Understanding Federal Student Loans

October 5, 2020
Posted in Student Tips
October 5, 2020 ACS

While there are many ways to finance a college education, more than half of students do graduate with at least some debt. Since federal loans are the most common, it can be important to understand how they work before you sign on that dotted line.

As with any other type of loan, you will be expected to pay back the amount borrowed plus interest. But unlike other loans, the federal government offers certain perks that can help students manage their loan debts. For example…

If you take out a subsidized loan, this means the federal government will pay the interest while you’re in school at least half time. That way, you don’t come out of school owing more than you borrowed (although once you graduate, interest will indeed begin to accrue after six months). If you apply for and are granted a deferment due to economic hardship, the government pays the interest during those times as well. Subsidized loans are available to certain students who demonstrate financial need, as determined by their annual FAFSA, but often do not cover the entire cost of tuition.

Interest on all student loans is determined by the federal government, and capped so that rates can climb above certain predetermined levels. Of course, many people still feel that interest rates on federal student loans is too high, and some politicians have introduced the idea of reducing or eliminating student loan interest. We will see how that plays out in the future.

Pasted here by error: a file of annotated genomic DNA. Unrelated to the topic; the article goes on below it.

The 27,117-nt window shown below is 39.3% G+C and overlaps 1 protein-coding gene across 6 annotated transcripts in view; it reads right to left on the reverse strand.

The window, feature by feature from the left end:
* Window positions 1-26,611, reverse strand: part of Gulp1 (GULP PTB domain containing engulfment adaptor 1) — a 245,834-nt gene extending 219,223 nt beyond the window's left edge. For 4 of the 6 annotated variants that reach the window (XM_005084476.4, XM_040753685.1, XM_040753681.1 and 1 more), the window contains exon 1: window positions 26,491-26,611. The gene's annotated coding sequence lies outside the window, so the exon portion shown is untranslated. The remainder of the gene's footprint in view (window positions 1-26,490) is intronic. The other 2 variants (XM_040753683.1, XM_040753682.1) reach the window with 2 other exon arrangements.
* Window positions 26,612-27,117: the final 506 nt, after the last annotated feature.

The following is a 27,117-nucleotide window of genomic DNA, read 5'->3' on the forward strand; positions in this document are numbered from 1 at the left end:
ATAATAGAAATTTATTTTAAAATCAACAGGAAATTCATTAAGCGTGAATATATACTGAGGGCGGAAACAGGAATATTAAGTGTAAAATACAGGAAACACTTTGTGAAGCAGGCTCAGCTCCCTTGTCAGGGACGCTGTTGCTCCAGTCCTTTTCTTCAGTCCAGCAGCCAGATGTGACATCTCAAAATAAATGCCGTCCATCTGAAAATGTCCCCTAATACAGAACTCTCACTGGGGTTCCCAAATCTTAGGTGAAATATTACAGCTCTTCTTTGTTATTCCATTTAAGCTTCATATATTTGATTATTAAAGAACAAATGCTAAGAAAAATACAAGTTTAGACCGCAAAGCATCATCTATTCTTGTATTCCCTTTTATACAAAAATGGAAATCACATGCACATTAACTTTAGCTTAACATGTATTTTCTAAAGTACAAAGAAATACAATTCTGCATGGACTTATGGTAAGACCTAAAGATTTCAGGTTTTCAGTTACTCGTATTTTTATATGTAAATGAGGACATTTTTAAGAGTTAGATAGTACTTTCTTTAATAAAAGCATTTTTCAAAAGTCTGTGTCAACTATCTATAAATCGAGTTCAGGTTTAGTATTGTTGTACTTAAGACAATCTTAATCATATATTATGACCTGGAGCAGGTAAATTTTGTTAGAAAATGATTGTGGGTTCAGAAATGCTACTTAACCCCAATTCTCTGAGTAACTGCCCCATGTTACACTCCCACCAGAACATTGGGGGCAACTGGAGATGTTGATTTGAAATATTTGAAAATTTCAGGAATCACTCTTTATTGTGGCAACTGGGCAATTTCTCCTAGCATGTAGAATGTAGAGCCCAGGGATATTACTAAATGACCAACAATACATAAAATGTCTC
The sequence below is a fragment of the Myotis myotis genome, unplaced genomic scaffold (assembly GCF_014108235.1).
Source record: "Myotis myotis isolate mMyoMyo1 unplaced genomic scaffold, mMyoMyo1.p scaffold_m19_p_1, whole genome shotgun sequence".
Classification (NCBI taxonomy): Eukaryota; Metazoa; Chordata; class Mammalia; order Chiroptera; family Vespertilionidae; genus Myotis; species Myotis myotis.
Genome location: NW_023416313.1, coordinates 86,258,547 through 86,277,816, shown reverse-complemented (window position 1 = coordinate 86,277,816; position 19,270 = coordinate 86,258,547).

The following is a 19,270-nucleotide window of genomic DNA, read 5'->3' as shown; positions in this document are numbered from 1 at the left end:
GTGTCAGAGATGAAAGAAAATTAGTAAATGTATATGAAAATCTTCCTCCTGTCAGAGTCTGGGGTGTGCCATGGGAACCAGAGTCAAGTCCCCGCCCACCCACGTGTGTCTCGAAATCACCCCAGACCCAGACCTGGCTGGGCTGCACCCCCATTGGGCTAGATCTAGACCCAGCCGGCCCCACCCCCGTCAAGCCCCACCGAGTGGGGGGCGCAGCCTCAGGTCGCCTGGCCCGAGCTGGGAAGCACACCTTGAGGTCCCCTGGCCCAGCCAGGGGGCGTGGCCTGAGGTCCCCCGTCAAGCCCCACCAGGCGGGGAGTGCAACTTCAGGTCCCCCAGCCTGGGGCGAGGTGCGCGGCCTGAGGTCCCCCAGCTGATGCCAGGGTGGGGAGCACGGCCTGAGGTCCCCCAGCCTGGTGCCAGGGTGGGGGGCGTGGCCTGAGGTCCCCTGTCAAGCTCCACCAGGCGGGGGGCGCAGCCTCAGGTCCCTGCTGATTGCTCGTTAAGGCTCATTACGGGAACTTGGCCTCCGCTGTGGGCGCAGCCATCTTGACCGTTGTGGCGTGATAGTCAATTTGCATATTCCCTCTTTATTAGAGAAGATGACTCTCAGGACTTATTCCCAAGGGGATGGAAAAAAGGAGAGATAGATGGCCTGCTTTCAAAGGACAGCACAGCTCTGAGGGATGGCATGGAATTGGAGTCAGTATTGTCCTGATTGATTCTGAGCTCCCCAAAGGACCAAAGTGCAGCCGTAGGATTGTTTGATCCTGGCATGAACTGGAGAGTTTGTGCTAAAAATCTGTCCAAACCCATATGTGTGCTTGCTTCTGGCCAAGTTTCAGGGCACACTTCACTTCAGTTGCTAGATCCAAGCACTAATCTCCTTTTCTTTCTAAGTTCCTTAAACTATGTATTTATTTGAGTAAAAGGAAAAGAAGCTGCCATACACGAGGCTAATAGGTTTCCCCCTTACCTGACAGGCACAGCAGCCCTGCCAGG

On the other hand, it is important to remember that not all federal student loans are subsidized. Unsubsidized loans begin to accrue interest immediately, while you are still in school. The balances of these loans begin to grow when you sign for them.

It can be tempting to take all of the loan money you are offered; after all, college tuition isn’t cheap, and you probably have other expenses as well. The average student loan debt is currently over $35,000. But keep in mind that many former students spend years repaying their loans, and that interest does add up over time. When it is possible to fund college some other way, it can be wise to avoid loans as much as possible.


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